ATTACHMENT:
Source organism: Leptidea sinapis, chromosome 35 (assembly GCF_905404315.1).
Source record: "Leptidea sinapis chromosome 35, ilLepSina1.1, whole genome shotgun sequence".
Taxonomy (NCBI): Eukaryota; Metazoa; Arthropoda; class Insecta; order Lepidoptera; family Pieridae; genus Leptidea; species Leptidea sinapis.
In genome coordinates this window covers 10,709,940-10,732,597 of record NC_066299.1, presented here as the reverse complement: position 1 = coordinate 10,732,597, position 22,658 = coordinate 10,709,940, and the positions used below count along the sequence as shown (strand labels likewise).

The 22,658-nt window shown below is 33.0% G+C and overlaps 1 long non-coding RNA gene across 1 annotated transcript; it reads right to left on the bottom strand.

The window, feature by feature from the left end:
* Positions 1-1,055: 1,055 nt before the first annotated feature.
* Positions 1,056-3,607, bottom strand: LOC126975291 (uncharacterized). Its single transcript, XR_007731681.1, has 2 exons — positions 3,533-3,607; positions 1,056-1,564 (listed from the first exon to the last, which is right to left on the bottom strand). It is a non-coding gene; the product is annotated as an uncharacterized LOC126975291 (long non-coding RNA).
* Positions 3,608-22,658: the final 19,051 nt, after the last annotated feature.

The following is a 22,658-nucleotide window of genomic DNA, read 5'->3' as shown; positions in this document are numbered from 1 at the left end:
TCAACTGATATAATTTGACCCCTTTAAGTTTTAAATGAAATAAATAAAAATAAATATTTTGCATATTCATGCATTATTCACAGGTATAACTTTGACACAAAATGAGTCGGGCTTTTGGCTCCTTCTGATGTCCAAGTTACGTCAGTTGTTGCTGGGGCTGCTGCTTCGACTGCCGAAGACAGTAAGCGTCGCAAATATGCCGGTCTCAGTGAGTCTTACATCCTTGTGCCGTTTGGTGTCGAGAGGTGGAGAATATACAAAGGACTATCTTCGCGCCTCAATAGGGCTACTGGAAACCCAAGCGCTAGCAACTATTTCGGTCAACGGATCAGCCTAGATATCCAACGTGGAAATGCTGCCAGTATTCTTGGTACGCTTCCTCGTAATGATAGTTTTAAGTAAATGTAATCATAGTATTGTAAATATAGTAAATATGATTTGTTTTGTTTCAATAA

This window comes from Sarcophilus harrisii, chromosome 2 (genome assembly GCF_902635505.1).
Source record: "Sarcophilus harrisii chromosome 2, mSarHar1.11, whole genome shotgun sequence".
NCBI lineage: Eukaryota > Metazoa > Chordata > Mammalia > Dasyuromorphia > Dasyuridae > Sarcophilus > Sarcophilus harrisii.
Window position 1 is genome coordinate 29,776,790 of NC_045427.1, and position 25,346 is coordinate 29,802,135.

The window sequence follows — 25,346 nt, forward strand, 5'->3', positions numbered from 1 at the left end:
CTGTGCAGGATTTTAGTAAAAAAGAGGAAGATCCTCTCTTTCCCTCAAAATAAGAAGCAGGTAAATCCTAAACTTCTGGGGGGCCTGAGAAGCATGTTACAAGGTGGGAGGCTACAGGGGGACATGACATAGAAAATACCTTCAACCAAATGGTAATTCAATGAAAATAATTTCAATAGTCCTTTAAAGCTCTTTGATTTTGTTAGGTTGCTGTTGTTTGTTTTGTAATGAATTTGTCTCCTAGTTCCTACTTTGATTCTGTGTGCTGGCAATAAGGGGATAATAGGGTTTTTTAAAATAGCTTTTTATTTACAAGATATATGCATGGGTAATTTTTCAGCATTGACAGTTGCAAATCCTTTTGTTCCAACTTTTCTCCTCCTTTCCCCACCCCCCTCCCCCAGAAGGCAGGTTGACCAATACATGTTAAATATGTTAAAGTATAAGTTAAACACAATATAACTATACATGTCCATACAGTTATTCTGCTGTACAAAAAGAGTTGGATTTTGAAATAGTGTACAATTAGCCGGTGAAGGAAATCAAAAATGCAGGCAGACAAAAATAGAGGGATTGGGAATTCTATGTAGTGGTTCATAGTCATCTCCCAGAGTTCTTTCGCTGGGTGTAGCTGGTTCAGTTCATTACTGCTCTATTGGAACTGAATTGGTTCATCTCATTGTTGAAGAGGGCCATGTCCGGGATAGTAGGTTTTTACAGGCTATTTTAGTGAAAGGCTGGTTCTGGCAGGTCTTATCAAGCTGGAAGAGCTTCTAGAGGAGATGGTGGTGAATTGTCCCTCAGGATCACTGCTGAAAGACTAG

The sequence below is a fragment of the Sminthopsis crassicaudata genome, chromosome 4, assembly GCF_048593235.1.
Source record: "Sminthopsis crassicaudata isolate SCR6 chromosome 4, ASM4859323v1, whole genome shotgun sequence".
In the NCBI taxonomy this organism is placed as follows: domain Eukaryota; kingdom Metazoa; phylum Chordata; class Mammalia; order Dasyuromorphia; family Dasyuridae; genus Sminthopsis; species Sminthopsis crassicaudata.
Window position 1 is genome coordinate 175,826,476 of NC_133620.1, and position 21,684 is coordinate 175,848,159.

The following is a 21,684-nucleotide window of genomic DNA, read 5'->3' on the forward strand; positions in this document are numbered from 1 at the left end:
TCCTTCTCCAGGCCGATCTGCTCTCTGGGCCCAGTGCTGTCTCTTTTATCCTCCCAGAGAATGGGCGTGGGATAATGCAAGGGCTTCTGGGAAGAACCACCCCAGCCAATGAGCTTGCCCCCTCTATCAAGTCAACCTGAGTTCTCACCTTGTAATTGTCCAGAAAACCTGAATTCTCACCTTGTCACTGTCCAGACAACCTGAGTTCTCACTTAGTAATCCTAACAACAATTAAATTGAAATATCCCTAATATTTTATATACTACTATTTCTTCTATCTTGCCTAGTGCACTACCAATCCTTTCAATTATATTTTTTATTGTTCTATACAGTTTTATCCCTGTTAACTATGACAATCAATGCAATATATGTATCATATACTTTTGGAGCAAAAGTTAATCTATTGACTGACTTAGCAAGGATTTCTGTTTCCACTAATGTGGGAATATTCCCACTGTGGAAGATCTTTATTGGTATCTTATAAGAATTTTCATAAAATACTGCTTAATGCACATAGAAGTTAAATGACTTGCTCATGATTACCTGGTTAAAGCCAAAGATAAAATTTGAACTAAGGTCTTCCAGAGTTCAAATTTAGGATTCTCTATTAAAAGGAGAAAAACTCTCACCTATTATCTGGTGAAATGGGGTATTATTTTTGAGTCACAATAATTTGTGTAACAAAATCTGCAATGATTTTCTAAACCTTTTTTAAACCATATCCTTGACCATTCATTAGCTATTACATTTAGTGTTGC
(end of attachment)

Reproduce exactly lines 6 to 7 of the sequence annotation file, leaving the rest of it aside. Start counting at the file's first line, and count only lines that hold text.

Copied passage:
The window, feature by feature from the left end:
* Positions 1-1,055: 1,055 nt before the first annotated feature.